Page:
Tuesday, July 13, 2010

Ownership of Public Acts of Creativity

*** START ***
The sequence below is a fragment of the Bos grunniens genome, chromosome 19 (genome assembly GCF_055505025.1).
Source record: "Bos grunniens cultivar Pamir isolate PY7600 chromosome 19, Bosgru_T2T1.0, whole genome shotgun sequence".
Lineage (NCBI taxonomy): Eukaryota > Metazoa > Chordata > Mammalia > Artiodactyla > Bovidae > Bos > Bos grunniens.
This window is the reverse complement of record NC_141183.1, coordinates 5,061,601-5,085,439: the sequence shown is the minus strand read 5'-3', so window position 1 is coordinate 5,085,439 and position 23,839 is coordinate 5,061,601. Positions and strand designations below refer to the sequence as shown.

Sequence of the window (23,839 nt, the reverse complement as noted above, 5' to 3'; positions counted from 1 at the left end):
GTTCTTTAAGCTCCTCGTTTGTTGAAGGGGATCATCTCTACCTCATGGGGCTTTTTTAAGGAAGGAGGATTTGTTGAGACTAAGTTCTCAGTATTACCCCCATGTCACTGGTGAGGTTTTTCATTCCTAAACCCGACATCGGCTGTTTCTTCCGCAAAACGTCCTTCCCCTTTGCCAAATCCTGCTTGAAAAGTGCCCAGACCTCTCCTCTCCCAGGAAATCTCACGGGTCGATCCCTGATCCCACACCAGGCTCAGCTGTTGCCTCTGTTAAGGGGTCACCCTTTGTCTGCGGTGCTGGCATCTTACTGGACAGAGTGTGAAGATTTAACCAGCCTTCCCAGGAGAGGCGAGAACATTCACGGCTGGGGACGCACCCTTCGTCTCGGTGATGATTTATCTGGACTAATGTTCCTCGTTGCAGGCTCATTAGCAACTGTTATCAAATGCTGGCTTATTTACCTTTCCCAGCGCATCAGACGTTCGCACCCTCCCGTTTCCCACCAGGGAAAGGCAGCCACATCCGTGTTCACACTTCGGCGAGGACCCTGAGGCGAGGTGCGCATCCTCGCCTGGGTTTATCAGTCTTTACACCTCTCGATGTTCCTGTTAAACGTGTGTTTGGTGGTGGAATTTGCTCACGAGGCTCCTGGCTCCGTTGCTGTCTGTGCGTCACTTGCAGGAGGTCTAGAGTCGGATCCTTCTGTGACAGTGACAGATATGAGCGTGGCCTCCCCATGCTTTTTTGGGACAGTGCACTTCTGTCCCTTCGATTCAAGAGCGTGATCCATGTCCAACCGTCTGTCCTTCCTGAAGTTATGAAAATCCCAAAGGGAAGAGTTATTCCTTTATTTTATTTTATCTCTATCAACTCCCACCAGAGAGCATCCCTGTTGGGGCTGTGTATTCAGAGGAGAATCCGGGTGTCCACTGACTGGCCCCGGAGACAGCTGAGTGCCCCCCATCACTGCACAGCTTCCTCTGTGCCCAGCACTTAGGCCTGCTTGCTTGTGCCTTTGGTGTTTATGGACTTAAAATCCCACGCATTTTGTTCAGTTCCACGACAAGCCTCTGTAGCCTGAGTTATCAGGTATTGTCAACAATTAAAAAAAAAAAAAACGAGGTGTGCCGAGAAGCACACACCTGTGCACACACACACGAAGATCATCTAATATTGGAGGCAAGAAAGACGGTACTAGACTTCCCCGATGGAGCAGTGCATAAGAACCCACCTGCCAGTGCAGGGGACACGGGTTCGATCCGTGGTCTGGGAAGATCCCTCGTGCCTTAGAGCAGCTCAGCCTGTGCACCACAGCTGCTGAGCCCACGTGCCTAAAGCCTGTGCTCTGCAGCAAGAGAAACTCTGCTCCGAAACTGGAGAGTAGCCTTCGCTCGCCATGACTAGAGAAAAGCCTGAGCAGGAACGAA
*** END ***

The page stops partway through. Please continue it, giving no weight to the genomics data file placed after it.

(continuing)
Interesting question emerging out of the Senate race in Nevada. The Nevada Republican candidate, Sharron Angle, is a complete nut job who won to the chagrin of party leaders because of Tea Party support. After the primary, she was convinced that she needed to seem more moderate, at least something approaching sane, and so she took down her web site filled with radical views and embarrassing quotations and replaced it with something more boilerplate. Harry Reid's campaign is reposting her old web pages in a "know the real Sharron Angle" move. Angle is threatening to sue Reid, arguing that it is her intellectual property. You cannot take someone else's work without his/her permission. This is not a case of plagiarism since the entire point is to attribute words to their author. It is a question of whether or not you maintain control of something's public presentation when you create it and take it public. We hear of musicians frequently taking legal actions to stop politicians playing their music at political rallies, most recently RUSH had their legal council contact Rand Paul's campiagn to have him stop using their music (and quoting their lyrics) at his campaign appearances. Is it the same thing? If royalties were paid to the artists, should musicians have control over who plays their songs in public? Should politicians be able to control who republishes their old webpages?